Even the relatively sober Independent presented it as a “snub” and broadsheet The Times went with the headline: “King favors William over Harry for air corps honor.”

The king will unveil a plaque relating to an Apache AH Mk.1 that was in battle in Afghanistan in 2007, which is included in an exhibition at The Army Flying Museum.

That is the very same year that Harry began his first tour of Afghanistan, and Charles and William will go on to pose together in front of an Apache.

A palace press release reads: “Finally, The Prince [William] will depart the base by embarking on an Apache capability flight to deepen his understanding of the capabilities of the equipment and to learn more about the people that fly and support it.”

Of course, had Harry still been a working royal there would have been no need to “deepen his understanding of the capabilities of the equipment” as he was trained to operate the Apache in combat.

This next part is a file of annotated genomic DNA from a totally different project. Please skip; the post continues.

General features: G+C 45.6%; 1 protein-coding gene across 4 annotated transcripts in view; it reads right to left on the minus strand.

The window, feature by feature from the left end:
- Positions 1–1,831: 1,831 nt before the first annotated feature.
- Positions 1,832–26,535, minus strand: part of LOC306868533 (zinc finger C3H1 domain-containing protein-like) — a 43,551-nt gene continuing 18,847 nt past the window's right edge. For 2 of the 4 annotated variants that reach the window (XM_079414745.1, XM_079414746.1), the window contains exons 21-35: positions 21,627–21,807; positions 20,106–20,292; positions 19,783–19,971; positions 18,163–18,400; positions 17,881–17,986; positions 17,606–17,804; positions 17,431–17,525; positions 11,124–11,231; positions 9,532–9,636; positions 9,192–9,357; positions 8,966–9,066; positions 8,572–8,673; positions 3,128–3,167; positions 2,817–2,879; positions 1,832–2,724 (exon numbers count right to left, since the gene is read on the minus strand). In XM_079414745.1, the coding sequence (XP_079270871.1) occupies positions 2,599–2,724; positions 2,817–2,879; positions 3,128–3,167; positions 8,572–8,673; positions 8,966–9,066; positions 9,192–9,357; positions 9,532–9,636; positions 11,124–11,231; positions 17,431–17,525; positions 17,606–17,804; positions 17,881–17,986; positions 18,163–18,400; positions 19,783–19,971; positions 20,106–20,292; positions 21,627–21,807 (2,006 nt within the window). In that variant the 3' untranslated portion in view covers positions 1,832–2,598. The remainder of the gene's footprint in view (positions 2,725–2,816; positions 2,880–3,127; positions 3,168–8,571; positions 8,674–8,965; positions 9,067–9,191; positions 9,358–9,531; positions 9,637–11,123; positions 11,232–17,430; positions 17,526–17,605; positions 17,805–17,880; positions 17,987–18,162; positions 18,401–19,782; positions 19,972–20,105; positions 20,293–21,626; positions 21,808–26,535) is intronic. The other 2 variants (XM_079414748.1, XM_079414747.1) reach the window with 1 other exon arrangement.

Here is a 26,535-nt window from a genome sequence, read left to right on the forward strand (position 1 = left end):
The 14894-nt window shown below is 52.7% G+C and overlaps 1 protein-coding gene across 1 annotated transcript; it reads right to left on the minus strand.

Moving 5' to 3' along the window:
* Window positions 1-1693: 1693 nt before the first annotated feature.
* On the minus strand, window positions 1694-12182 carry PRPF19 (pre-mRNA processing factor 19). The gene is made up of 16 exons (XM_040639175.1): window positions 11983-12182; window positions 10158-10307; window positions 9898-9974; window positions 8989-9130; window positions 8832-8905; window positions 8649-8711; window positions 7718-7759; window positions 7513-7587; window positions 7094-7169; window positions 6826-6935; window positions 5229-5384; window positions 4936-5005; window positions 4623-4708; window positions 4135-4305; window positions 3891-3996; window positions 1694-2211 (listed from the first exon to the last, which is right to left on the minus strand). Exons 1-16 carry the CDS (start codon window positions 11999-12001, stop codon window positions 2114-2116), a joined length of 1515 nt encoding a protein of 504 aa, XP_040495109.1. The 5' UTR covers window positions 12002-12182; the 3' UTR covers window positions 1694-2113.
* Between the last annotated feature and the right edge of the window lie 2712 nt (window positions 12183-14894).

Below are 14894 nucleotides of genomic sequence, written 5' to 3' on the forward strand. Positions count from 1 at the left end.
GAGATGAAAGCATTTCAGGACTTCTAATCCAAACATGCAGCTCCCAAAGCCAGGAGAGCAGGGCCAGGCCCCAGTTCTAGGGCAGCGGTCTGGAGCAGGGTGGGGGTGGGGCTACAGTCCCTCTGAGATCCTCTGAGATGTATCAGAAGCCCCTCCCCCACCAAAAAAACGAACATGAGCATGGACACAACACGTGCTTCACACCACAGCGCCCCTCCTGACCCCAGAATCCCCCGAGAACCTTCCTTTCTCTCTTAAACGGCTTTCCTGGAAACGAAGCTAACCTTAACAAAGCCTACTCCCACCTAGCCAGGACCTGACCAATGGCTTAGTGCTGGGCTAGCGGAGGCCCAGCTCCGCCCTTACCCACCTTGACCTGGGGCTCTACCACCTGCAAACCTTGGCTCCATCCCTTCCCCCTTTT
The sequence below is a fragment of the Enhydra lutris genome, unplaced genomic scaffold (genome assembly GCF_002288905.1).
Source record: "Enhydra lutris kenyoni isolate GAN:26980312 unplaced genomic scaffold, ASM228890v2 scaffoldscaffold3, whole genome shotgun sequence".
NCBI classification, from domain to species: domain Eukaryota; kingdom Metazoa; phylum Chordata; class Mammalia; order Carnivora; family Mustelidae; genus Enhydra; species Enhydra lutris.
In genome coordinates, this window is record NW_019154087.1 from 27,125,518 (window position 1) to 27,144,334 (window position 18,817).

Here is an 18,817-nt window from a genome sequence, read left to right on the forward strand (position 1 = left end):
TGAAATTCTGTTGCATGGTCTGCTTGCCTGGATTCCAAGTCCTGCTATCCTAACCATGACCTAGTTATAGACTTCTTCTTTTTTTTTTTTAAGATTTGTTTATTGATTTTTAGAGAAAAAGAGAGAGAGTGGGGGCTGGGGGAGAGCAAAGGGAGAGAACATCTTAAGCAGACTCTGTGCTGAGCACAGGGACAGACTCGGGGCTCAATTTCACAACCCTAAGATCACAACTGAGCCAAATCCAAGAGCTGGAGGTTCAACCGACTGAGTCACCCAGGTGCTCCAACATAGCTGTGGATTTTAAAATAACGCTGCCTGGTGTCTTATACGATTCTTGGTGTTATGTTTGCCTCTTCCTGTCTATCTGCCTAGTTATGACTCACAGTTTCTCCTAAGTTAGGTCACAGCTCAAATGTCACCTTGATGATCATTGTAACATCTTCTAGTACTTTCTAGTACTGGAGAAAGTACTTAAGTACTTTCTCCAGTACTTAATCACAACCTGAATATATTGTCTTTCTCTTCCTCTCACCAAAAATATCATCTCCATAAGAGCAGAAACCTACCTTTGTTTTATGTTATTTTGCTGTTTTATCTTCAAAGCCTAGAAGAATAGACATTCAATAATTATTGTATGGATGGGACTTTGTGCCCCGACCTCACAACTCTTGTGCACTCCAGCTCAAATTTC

Charles and William could, of course, defuse any potential offense caused if they were to commend Harry’s service on the front line in Afghanistan during the engagement itself.

Royal fans will have to wait and see what happens but some may think it does not feel particularly likely given the fact Charles has not been able to meet Harry.

One major risk factor for the king and the palace, however, is the perception that they are in fact attacking Harry on his strongest subject—his military career.

Prince Harry in Apache Helicopter
Prince Harry sits on an Apache helicopter at the British-controlled flight-line at Camp Bastion, in Afghanistan, where he was serving with the Army Air Corps, on December 12, 2012. Prince William will become Colonel-in-Chief of…

John Stillwell – WPA Pool/Getty Images

Harry served on the front line in Afghanistan, whereas Charles and William did not, and has for ten years hosted a major, internationally respected tournament in support of veterans, which they do not.

And, for all the hostility towards Harry, there remains respect in both Britain and America for his military work both as a soldier and an advocate.

In the run-up to Queen Elizabeth II’s funeral, even committed Harry and Meghan Markle critic Piers Morgan defended Harry’s right to wear his military uniform in support of his grandmother after he was initially denied the opportunity by the palace.